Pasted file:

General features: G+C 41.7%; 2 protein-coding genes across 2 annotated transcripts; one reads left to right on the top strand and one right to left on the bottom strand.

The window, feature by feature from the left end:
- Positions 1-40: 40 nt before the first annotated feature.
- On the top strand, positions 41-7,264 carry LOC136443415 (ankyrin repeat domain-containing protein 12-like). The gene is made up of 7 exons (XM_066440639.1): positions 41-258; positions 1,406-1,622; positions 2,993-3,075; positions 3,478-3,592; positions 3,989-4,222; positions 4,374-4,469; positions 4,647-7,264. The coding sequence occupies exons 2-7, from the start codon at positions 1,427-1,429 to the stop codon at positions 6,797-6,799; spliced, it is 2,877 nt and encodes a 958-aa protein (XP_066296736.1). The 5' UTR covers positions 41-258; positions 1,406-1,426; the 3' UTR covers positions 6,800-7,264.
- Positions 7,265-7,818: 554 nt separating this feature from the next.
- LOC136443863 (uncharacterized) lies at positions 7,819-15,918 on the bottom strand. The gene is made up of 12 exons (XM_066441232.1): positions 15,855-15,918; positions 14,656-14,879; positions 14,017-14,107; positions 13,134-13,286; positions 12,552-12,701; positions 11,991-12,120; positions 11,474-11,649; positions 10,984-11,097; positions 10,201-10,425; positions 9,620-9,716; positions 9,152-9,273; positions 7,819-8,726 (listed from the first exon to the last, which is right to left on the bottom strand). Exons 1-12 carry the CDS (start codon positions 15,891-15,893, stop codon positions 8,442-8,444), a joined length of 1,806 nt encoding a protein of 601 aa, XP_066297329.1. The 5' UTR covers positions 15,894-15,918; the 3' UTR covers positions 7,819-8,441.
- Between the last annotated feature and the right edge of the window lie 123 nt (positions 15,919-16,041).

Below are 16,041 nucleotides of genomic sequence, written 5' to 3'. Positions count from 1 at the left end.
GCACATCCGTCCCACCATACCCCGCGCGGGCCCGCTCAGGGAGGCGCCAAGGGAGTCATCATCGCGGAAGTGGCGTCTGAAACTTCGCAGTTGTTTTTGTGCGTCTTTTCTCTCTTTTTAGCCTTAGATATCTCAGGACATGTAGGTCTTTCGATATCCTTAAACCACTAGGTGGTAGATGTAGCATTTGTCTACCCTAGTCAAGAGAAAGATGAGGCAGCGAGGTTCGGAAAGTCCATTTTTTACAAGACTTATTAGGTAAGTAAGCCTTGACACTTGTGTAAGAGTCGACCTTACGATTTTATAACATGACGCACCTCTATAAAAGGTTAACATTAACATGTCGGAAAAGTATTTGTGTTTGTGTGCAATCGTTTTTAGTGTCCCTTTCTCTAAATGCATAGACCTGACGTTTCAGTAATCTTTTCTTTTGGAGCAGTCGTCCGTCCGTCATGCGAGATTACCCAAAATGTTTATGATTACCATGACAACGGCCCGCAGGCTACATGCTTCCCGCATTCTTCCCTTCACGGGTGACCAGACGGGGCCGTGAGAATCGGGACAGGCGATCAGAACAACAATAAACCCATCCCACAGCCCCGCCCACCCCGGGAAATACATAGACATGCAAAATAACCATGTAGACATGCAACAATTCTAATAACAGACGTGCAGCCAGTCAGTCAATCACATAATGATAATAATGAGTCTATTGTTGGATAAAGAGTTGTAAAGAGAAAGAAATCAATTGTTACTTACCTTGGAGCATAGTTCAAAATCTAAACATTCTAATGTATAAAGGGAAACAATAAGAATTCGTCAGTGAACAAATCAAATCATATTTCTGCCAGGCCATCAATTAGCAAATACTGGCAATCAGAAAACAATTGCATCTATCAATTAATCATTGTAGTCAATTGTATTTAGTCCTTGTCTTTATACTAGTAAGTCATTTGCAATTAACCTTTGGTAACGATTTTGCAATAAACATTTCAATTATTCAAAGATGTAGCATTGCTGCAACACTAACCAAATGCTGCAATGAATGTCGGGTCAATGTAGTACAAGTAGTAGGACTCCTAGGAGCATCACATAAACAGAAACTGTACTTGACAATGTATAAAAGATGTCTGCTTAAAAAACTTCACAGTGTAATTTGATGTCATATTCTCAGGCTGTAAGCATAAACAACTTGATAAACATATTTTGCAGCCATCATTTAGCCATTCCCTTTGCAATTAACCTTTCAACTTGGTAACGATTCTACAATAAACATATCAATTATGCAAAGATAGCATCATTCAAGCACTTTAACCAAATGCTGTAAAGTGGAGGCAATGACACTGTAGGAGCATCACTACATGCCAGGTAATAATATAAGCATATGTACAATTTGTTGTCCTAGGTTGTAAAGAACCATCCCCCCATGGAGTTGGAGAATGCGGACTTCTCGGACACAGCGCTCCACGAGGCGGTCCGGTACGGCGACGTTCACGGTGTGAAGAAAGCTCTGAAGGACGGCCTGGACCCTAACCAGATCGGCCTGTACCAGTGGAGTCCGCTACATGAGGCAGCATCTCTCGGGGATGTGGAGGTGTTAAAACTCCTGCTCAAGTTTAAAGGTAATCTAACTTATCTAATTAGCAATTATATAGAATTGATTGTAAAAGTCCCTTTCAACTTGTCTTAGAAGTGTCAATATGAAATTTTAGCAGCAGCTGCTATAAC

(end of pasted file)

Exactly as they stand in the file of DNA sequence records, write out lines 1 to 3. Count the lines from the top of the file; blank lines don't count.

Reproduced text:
General features: G+C 41.7%; 2 protein-coding genes across 2 annotated transcripts; one reads left to right on the top strand and one right to left on the bottom strand.

The window, feature by feature from the left end:
- Positions 1-40: 40 nt before the first annotated feature.